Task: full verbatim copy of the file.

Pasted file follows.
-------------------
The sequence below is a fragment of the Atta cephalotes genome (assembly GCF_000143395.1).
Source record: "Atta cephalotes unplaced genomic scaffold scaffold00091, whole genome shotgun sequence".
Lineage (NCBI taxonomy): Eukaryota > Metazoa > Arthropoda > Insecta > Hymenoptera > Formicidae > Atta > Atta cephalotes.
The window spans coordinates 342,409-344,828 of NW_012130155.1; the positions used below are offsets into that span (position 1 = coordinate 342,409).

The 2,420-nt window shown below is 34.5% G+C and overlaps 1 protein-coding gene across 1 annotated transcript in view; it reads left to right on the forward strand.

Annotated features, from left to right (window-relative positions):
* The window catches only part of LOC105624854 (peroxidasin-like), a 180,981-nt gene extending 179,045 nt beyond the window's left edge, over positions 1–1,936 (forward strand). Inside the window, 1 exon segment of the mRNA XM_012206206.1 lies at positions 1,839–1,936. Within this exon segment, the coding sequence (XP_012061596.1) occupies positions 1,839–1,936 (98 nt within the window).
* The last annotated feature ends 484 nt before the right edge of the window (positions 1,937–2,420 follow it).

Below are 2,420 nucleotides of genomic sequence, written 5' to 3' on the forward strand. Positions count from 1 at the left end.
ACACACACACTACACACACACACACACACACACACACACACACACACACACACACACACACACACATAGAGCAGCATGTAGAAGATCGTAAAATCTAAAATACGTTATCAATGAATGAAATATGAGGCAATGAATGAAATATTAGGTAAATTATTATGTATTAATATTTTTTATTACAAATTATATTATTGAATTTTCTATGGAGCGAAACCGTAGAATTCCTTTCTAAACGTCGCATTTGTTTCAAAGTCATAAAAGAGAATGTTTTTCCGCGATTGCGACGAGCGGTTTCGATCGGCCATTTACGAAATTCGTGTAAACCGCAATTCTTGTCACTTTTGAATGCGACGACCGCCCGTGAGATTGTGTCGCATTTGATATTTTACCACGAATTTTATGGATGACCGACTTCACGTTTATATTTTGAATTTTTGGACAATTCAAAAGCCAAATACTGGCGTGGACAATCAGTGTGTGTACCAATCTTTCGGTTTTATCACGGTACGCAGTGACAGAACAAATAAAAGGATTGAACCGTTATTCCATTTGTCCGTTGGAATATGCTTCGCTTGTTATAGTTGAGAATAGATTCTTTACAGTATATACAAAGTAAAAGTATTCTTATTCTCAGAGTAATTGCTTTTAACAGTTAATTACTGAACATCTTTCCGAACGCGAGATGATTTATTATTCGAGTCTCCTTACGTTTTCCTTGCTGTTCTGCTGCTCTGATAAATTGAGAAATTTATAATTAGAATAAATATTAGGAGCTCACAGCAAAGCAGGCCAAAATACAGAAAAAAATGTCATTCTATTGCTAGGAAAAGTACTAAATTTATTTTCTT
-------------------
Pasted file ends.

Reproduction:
The sequence below is a fragment of the Atta cephalotes genome (assembly GCF_000143395.1).
Source record: "Atta cephalotes unplaced genomic scaffold scaffold00091, whole genome shotgun sequence".
Lineage (NCBI taxonomy): Eukaryota > Metazoa > Arthropoda > Insecta > Hymenoptera > Formicidae > Atta > Atta cephalotes.
The window spans coordinates 342,409-344,828 of NW_012130155.1; the positions used below are offsets into that span (position 1 = coordinate 342,409).

The 2,420-nt window shown below is 34.5% G+C and overlaps 1 protein-coding gene across 1 annotated transcript in view; it reads left to right on the forward strand.

Annotated features, from left to right (window-relative positions):
* The window catches only part of LOC105624854 (peroxidasin-like), a 180,981-nt gene extending 179,045 nt beyond the window's left edge, over positions 1–1,936 (forward strand). Inside the window, 1 exon segment of the mRNA XM_012206206.1 lies at positions 1,839–1,936. Within this exon segment, the coding sequence (XP_012061596.1) occupies positions 1,839–1,936 (98 nt within the window).
* The last annotated feature ends 484 nt before the right edge of the window (positions 1,937–2,420 follow it).

Below are 2,420 nucleotides of genomic sequence, written 5' to 3' on the forward strand. Positions count from 1 at the left end.
ACACACACACTACACACACACACACACACACACACACACACACACACACACACACACACACACACATAGAGCAGCATGTAGAAGATCGTAAAATCTAAAATACGTTATCAATGAATGAAATATGAGGCAATGAATGAAATATTAGGTAAATTATTATGTATTAATATTTTTTATTACAAATTATATTATTGAATTTTCTATGGAGCGAAACCGTAGAATTCCTTTCTAAACGTCGCATTTGTTTCAAAGTCATAAAAGAGAATGTTTTTCCGCGATTGCGACGAGCGGTTTCGATCGGCCATTTACGAAATTCGTGTAAACCGCAATTCTTGTCACTTTTGAATGCGACGACCGCCCGTGAGATTGTGTCGCATTTGATATTTTACCACGAATTTTATGGATGACCGACTTCACGTTTATATTTTGAATTTTTGGACAATTCAAAAGCCAAATACTGGCGTGGACAATCAGTGTGTGTACCAATCTTTCGGTTTTATCACGGTACGCAGTGACAGAACAAATAAAAGGATTGAACCGTTATTCCATTTGTCCGTTGGAATATGCTTCGCTTGTTATAGTTGAGAATAGATTCTTTACAGTATATACAAAGTAAAAGTATTCTTATTCTCAGAGTAATTGCTTTTAACAGTTAATTACTGAACATCTTTCCGAACGCGAGATGATTTATTATTCGAGTCTCCTTACGTTTTCCTTGCTGTTCTGCTGCTCTGATAAATTGAGAAATTTATAATTAGAATAAATATTAGGAGCTCACAGCAAAGCAGGCCAAAATACAGAAAAAAATGTCATTCTATTGCTAGGAAAAGTACTAAATTTATTTTCTT